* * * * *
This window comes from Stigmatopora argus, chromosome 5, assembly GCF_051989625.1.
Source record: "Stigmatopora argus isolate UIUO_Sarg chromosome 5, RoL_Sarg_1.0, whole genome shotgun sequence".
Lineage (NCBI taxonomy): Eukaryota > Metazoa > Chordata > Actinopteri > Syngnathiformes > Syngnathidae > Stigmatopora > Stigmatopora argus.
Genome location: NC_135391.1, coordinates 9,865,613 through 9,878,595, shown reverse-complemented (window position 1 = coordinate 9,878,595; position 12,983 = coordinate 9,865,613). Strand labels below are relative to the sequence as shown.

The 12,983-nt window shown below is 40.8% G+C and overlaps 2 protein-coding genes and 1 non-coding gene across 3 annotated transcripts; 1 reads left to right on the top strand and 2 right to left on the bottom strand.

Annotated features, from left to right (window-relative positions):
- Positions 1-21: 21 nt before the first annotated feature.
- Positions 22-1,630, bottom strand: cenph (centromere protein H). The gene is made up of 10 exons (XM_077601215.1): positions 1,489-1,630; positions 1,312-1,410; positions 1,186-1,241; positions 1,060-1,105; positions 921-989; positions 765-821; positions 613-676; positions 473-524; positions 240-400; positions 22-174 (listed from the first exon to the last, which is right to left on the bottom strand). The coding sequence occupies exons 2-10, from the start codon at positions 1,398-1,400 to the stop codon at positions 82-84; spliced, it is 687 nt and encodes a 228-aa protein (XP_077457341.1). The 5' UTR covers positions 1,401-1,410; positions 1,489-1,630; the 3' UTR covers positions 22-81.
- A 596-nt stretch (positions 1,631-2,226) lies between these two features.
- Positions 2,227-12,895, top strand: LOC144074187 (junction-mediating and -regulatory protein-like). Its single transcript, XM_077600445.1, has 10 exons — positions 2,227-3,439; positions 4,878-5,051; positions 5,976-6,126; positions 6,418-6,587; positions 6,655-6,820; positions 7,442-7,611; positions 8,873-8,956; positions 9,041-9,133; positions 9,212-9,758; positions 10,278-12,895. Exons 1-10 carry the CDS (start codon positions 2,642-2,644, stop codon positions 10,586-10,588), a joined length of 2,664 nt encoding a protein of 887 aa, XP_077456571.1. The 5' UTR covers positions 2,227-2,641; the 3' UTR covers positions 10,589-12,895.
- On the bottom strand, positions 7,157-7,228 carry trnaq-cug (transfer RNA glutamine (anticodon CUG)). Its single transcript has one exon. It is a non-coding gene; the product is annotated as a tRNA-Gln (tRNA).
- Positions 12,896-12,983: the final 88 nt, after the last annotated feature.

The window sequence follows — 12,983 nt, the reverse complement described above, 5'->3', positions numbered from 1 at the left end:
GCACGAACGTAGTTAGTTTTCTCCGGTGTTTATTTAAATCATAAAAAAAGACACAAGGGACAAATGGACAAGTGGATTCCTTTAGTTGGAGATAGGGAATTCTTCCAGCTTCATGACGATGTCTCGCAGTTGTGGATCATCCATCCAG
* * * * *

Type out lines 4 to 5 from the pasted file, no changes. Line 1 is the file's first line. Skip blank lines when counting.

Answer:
Genome location: NC_135391.1, coordinates 9,865,613 through 9,878,595, shown reverse-complemented (window position 1 = coordinate 9,878,595; position 12,983 = coordinate 9,865,613). Strand labels below are relative to the sequence as shown.

The 12,983-nt window shown below is 40.8% G+C and overlaps 2 protein-coding genes and 1 non-coding gene across 3 annotated transcripts; 1 reads left to right on the top strand and 2 right to left on the bottom strand.